In a sign of the times, the Federated States of Micronesia, a chain of islands in the Pacific Ocean, has lodged a legal challenge to plans to extend the life of the large Prunérov coal-fired power plant in the Czech Republic, the 11th dirtiest in Europe, an additional 25 years. Applying an established principle called transboundary harm to climate change, Micronesia argues that its very survival is jeopardized by any large power plant that doesn't curb its carbon footprint.
Environmental lawyers hope Micronesia's gambit will encourage similar challenges elsewhere. They believe the most promising method to sue American companies is the common-law doctrine of public nuisance. "Any nation could sue a U.S. company in U.S. court for a 'nuisance' caused by climate change — Tuvalu v. ExxonMobil, if you will." And if the nations were once American protectorates, such as Micronesia and Palau, they can sue American companies and governmental agencies using the Clean Air Act.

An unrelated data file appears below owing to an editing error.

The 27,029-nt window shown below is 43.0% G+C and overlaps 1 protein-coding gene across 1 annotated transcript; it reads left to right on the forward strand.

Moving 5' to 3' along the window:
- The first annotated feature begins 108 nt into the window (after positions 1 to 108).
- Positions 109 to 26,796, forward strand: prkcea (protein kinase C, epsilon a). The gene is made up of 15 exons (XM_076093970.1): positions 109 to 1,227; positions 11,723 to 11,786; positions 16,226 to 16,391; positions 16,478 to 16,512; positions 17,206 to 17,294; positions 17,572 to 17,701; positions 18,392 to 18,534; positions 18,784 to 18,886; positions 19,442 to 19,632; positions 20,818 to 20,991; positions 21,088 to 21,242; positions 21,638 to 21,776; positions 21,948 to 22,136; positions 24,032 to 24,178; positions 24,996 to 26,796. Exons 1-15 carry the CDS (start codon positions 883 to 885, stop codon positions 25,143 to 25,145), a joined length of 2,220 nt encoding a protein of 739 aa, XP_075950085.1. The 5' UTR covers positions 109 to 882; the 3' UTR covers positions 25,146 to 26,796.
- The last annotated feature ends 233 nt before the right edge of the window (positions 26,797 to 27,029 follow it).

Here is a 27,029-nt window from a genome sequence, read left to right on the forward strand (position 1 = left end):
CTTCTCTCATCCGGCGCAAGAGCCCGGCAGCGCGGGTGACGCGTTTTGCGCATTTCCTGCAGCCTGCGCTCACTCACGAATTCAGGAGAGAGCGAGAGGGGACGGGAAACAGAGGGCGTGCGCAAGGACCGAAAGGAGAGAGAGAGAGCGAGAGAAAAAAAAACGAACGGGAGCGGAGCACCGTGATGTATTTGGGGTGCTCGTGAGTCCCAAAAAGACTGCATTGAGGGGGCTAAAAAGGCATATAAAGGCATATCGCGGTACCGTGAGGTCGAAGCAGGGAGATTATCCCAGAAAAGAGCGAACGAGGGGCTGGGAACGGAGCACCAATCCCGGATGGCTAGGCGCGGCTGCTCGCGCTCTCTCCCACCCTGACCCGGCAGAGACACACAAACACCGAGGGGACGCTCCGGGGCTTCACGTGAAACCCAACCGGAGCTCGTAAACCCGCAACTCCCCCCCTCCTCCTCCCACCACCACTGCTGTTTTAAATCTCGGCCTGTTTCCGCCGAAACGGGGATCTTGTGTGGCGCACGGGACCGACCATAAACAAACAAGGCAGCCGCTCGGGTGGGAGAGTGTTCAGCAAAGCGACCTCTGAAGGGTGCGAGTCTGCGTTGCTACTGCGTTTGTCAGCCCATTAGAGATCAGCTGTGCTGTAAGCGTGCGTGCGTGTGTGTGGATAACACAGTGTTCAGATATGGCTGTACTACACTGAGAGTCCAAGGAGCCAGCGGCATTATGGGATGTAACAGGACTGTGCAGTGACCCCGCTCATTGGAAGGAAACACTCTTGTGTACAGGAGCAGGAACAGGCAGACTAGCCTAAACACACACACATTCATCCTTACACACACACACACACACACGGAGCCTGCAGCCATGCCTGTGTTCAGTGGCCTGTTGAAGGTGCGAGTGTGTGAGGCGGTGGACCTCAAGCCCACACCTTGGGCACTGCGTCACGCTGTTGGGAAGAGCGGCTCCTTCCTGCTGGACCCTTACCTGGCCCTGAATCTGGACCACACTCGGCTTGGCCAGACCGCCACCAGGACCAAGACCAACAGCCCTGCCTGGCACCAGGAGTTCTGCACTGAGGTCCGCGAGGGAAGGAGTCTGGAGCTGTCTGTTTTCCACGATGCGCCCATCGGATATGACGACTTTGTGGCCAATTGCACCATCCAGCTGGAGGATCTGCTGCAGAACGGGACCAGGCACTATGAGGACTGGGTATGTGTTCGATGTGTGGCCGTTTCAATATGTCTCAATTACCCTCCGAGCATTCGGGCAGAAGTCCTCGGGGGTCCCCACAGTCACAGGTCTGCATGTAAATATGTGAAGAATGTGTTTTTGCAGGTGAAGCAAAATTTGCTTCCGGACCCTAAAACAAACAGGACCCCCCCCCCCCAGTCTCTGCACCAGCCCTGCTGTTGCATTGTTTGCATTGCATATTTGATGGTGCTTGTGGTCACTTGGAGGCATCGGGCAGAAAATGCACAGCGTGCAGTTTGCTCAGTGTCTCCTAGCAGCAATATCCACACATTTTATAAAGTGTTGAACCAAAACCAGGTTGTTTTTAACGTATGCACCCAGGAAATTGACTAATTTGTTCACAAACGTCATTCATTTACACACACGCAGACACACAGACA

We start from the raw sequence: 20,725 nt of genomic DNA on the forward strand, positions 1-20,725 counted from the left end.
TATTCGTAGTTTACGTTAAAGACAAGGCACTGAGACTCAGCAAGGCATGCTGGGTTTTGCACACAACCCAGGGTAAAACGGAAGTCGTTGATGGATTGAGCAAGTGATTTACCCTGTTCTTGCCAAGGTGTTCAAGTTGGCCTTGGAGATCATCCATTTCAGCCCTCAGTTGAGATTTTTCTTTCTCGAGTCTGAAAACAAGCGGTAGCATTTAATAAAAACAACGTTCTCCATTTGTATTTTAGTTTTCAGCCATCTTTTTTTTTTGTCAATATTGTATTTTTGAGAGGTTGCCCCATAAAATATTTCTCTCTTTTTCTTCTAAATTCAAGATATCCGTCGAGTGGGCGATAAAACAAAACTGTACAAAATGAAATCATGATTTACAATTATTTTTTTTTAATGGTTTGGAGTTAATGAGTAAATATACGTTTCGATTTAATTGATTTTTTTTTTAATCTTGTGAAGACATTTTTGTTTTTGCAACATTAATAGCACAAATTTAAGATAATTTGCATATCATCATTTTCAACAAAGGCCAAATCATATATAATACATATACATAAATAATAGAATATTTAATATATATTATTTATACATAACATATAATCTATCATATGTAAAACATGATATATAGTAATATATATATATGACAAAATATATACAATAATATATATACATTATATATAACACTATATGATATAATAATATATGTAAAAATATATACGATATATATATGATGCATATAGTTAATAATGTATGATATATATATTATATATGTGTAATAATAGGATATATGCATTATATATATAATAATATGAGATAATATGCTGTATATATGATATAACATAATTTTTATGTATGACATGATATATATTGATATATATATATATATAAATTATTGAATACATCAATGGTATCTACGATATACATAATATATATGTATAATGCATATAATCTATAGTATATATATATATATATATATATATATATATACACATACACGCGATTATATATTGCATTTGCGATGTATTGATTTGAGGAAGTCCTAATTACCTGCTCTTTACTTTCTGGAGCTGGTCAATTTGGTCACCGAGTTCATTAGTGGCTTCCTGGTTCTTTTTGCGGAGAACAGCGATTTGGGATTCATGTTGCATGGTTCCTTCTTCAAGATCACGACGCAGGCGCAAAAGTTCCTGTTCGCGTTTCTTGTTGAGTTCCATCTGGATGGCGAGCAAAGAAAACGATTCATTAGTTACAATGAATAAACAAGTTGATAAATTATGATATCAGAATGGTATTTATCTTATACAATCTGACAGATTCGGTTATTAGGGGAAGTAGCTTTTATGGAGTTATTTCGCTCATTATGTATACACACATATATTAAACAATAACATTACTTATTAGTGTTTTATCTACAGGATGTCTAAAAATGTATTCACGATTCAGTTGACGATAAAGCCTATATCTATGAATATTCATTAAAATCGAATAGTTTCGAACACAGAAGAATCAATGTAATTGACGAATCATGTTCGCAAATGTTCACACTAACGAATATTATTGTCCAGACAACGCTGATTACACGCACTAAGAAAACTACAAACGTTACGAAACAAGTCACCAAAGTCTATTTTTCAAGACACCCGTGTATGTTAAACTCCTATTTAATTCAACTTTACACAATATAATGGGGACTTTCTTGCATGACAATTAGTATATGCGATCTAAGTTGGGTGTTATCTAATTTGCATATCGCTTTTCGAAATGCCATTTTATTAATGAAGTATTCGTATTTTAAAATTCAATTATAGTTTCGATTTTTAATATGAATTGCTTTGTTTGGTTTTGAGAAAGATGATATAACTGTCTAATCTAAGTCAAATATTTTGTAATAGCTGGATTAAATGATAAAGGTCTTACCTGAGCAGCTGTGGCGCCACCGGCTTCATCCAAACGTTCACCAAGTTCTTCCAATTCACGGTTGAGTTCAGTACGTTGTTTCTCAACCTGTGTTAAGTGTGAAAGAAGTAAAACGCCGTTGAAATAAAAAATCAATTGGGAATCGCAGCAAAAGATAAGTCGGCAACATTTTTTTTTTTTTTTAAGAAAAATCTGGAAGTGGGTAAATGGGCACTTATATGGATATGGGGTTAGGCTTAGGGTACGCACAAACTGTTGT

According to Matthew Pawa, one of the lead attorneys in the Kivalinaclimate change case currently before the 9th U.S. Circuit Court of Appeals, "[j]ust by bringing these cases over and over again, the judiciary [and] the public get used to the idea of [climate change] liability." As Pawa puts it, as "[c]ountries are literally being driven out of existence—they are going to turn to whatever systems they can. Right now they're looking to require developed nations to reduce emissions. In the future, I think they'll be looking for compensation."